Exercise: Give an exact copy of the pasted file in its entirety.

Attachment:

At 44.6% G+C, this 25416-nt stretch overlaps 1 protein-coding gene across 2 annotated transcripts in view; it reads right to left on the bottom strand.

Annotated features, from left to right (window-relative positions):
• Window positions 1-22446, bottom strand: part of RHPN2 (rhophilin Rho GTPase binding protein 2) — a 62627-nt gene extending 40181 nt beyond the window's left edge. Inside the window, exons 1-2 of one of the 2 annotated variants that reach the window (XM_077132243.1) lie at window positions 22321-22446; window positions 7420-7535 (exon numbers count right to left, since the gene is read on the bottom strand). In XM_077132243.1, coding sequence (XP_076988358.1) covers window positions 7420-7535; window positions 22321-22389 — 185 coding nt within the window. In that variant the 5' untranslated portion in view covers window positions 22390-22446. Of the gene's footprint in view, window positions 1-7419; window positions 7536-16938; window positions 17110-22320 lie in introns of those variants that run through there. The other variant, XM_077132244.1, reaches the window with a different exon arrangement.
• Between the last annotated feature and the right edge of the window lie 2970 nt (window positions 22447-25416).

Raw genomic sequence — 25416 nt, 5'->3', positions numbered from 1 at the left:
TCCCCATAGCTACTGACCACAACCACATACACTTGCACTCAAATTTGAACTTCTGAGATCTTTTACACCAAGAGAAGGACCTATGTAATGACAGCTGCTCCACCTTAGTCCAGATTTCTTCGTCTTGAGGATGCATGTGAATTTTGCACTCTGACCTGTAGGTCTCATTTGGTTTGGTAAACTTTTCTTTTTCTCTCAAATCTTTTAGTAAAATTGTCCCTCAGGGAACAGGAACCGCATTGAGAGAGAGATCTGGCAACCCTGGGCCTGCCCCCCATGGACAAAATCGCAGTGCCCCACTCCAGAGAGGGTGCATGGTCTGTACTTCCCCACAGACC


At 44.6% G+C, this 25416-nt stretch overlaps 1 protein-coding gene across 2 annotated transcripts in view; it reads right to left on the bottom strand.

Annotated features, from left to right (window-relative positions):
• Window positions 1-22446, bottom strand: part of RHPN2 (rhophilin Rho GTPase binding protein 2) — a 62627-nt gene extending 40181 nt beyond the window's left edge. Inside the window, exons 1-2 of one of the 2 annotated variants that reach the window (XM_077132243.1) lie at window positions 22321-22446; window positions 7420-7535 (exon numbers count right to left, since the gene is read on the bottom strand). In XM_077132243.1, coding sequence (XP_076988358.1) covers window positions 7420-7535; window positions 22321-22389 — 185 coding nt within the window. In that variant the 5' untranslated portion in view covers window positions 22390-22446. Of the gene's footprint in view, window positions 1-7419; window positions 7536-16938; window positions 17110-22320 lie in introns of those variants that run through there. The other variant, XM_077132244.1, reaches the window with a different exon arrangement.
• Between the last annotated feature and the right edge of the window lie 2970 nt (window positions 22447-25416).

Raw genomic sequence — 25416 nt, 5'->3', positions numbered from 1 at the left:
TCCCCATAGCTACTGACCACAACCACATACACTTGCACTCAAATTTGAACTTCTGAGATCTTTTACACCAAGAGAAGGACCTATGTAATGACAGCTGCTCCACCTTAGTCCAGATTTCTTCGTCTTGAGGATGCATGTGAATTTTGCACTCTGACCTGTAGGTCTCATTTGGTTTGGTAAACTTTTCTTTTTCTCTCAAATCTTTTAGTAAAATTGTCCCTCAGGGAACAGGAACCGCATTGAGAGAGAGATCTGGCAACCCTGGGCCTGCCCCCCATGGACAAAATCGCAGTGCCCCACTCCAGAGAGGGTGCATGGTCTGTACTTCCCCACAGACC